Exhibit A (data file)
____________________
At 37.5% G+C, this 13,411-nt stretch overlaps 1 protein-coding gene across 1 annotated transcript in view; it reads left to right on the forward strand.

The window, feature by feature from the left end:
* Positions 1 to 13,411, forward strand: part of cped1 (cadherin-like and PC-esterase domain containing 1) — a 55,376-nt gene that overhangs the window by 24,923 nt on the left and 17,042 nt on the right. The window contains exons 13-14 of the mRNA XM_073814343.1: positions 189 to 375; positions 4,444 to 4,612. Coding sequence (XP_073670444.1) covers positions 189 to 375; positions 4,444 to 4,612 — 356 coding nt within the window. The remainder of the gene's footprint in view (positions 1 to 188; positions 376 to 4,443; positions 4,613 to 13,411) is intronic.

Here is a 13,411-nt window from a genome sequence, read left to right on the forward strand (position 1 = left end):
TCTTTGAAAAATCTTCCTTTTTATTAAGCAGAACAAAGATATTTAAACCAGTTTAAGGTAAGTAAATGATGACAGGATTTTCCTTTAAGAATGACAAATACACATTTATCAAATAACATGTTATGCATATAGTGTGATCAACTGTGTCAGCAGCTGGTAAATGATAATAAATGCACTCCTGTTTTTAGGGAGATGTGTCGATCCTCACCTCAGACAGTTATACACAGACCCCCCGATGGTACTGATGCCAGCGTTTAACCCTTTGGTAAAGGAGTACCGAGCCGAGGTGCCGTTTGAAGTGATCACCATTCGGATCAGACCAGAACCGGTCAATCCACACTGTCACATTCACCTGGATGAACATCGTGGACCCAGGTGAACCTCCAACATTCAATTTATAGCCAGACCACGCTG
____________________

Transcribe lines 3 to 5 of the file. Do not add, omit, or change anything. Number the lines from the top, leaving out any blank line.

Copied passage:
* Positions 1 to 13,411, forward strand: part of cped1 (cadherin-like and PC-esterase domain containing 1) — a 55,376-nt gene that overhangs the window by 24,923 nt on the left and 17,042 nt on the right. The window contains exons 13-14 of the mRNA XM_073814343.1: positions 189 to 375; positions 4,444 to 4,612. Coding sequence (XP_073670444.1) covers positions 189 to 375; positions 4,444 to 4,612 — 356 coding nt within the window. The remainder of the gene's footprint in view (positions 1 to 188; positions 376 to 4,443; positions 4,613 to 13,411) is intronic.

Here is a 13,411-nt window from a genome sequence, read left to right on the forward strand (position 1 = left end):
TCTTTGAAAAATCTTCCTTTTTATTAAGCAGAACAAAGATATTTAAACCAGTTTAAGGTAAGTAAATGATGACAGGATTTTCCTTTAAGAATGACAAATACACATTTATCAAATAACATGTTATGCATATAGTGTGATCAACTGTGTCAGCAGCTGGTAAATGATAATAAATGCACTCCTGTTTTTAGGGAGATGTGTCGATCCTCACCTCAGACAGTTATACACAGACCCCCCGATGGTACTGATGCCAGCGTTTAACCCTTTGGTAAAGGAGTACCGAGCCGAGGTGCCGTTTGAAGTGATCACCATTCGGATCAGACCAGAACCGGTCAATCCACACTGTCACATTCACCTGGATGAACATCGTGGACCCAGGTGAACCTCCAACATTCAATTTATAGCCAGACCACGCTG